Though accepted as real, 'chemo brain' still befuddles patients and researchers,,,,
FRIDAY, May 28 (HealthDay News) -- For many people with cancer, chemotherapy can be a lifeline to the future. And more aggressive, high-dose therapy has been shown to produce better results.
But there's a downside, too: Chemotherapy is linked to a mental fog called "chemo brain."
For years, people's complaints were dismissed as "all in your head," but that's no longer the case. It's now the topic of serious research, with investigators working hard to figure out why it happens and what can be done to help those who suffer from it.
Yet even with the added focus on chemo brain research, many doctors who care for cancer patients are either unaware of the phenomenon or don't think to discuss the possibility with their patients, said Saskia Subramanian, a research sociologist at the David Geffen School of Medicine at the University of California, Los Angeles, who has researched and published on chemo brain and wrote After the Cure: The Untold Stories of Breast Cancer Survivors.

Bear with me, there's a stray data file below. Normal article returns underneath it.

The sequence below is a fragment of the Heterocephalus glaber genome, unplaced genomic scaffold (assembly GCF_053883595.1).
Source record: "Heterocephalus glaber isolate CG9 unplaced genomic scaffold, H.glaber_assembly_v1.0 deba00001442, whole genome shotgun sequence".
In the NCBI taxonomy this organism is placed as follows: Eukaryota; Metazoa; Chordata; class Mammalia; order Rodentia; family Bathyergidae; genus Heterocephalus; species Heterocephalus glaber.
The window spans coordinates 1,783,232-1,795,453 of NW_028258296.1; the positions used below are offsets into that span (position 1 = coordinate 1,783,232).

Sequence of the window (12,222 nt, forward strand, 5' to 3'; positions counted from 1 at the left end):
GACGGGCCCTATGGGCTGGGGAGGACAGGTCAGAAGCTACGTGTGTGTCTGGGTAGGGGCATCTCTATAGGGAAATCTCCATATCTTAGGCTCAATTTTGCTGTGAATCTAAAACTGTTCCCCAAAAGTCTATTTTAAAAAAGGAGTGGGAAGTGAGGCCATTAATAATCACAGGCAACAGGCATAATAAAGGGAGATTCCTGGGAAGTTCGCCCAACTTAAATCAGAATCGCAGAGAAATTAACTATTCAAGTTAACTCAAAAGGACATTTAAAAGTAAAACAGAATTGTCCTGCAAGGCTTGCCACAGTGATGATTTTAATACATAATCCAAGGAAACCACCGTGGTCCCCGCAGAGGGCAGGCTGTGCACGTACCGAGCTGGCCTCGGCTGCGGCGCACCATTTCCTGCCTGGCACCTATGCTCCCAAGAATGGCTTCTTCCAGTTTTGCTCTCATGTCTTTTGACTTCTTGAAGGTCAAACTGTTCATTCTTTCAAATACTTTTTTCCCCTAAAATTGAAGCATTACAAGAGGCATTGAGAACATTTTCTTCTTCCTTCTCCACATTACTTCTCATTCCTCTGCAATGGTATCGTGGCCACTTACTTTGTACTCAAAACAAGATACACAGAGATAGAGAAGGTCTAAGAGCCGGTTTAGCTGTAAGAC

She encourages patients to bring it up themselves, especially if they think they're experiencing it.
Among the symptoms:
Exactly how many people develop chemo brain is unknown, agreed Subramanian and Christina Meyers, professor and chief of neuropsychology at the M.D. Anderson Cancer Center in Houston, who has researched the condition for more than two decades.
"I would say more than half of the cancer patients in active treatment have some kind of symptomology" related to chemotherapy, Meyers said. "It could range from pretty mild to so severe that a person is unable to perform their normal activitie
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